New Senate bill would strengthen oversight in wake of missing Secret Service texts


(CNN)A top Senate Democrat is proposing new legislation in response to missing Secret Service text messages that would make it more difficult for the agency to deny records to the inspector general and require additional briefings to Congress.

The legislation from Sen. Chris Murphy, a Connecticut Democrat, would update the Inspector General Act of 1978, making it more difficult to deny records to inspectors general across the federal government.

First on CNN: Jan. 6 text messages wiped from phones of key Trump Pentagon officials

The bill would clarify that the Privacy Act or Presidential Records Act could not be used as a basis to deny records to inspectors general, and it would state that the decision to deny an inspector general access to records could not be delegated to any director or agency head — like the director of the Secret Service, for instance.

    The measure would also require additional briefs to Congress by inspectors general related to audits, inspections and other matters.

      Murphy chairs the Senate Appropriations Subcommittee on the Homeland Security Committee, which has oversight jurisdiction over the Secret Service. While the legislation, titled the Secret Service Transparency and Accountability Act, is targeted to the agency, it would apply to other inspectors general across the federal government.

        The bill is the latest congressional response to swirling questions over missing Secret Service text messages surrounding January 6, 2021, after DHS inspector general Joseph Cuffari wrote in a letter to Congress last month that the Secret Service had erased text messages he was seeking. Senate Judiciary Chairman Dick Durbin of Illinois has called on the attorney general to investigate the missing text messages.

        There are also questions about missing text messages related to other federal agencies, including from top DHS officials and phones being wiped in the Defense Department, as CNN first reported Tuesday.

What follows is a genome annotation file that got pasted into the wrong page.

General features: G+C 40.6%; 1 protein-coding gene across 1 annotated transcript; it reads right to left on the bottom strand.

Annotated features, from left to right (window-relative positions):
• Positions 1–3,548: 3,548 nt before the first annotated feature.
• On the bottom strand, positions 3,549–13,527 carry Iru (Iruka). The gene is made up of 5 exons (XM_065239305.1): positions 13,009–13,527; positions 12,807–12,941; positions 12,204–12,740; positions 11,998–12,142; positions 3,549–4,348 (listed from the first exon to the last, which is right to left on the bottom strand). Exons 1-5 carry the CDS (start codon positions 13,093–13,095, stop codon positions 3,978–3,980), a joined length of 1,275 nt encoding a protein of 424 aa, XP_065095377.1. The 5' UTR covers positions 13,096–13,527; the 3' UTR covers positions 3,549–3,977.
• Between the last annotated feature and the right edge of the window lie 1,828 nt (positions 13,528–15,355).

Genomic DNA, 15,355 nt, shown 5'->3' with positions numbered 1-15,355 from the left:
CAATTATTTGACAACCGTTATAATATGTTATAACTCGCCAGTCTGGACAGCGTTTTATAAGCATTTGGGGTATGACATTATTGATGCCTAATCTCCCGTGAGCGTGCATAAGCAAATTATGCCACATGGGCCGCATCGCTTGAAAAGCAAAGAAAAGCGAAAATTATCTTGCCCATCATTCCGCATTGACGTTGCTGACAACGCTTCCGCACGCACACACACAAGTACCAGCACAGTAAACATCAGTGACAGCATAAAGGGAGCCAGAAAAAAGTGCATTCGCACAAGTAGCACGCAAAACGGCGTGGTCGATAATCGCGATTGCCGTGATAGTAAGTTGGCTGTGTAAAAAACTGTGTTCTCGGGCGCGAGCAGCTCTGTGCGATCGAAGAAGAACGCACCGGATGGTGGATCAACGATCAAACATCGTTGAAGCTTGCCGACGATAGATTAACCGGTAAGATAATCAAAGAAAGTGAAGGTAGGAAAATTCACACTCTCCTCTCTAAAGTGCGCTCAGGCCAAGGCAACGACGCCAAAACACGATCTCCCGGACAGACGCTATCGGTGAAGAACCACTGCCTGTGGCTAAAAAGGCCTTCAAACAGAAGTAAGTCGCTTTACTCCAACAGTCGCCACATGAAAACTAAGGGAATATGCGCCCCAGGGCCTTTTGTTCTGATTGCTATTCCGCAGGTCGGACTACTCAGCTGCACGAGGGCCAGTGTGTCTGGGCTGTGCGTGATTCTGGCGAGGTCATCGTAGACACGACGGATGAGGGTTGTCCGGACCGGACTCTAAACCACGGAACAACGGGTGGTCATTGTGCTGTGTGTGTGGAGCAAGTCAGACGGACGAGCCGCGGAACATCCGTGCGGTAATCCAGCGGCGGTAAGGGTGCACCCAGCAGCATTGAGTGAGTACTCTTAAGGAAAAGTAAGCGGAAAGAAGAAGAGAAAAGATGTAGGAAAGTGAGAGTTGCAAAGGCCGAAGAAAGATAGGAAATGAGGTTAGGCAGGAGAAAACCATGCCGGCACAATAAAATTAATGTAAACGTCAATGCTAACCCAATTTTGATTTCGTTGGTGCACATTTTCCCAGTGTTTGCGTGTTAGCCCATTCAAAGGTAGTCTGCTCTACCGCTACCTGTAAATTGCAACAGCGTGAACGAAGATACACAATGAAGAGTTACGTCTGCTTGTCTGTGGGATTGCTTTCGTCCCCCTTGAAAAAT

Questions have also emerged over Cufffari’s handling of the matter, as CNN reported the inspector general’s office was told in May 2021 there was an issue with the agency’s phone data migration and messages may have been lost. Two top House Democrats, Reps. Bennie Thompson of Mississippi and Carolyn Maloney of New York, have called on Cuffari to hand off his investigation to another inspector general.

          Murphy’s legislation is focused on how the messages failed to be handed over in the first place. He said in a statement to CNN that it’s clear the Secret Service “tried to impede the inspector general’s investigation into the events of January 6 by withholding records and ultimately erasing text messages.”

          “This legislation would prevent the Secret Service from undermining the work of the agency watchdog, and stop them from keeping the American people in the dark about things they deserve to know,” Murphy said.

          CNN has reached out to the Secret Service for response to Murphy’s legislation and has not yet received a response.

            The Secret Service has argued that it has cooperated with the DHS inspector general’s investigation, and that the messages were deleted as part of a previously planned phone data migration in January 2021.

            A congressional aide said that Murphy hoped to get the legislation added to the Senate’s package of appropriations bills that’s likely to be taken up later in the year.

            CNN’s Whitney Wild contributed to this report.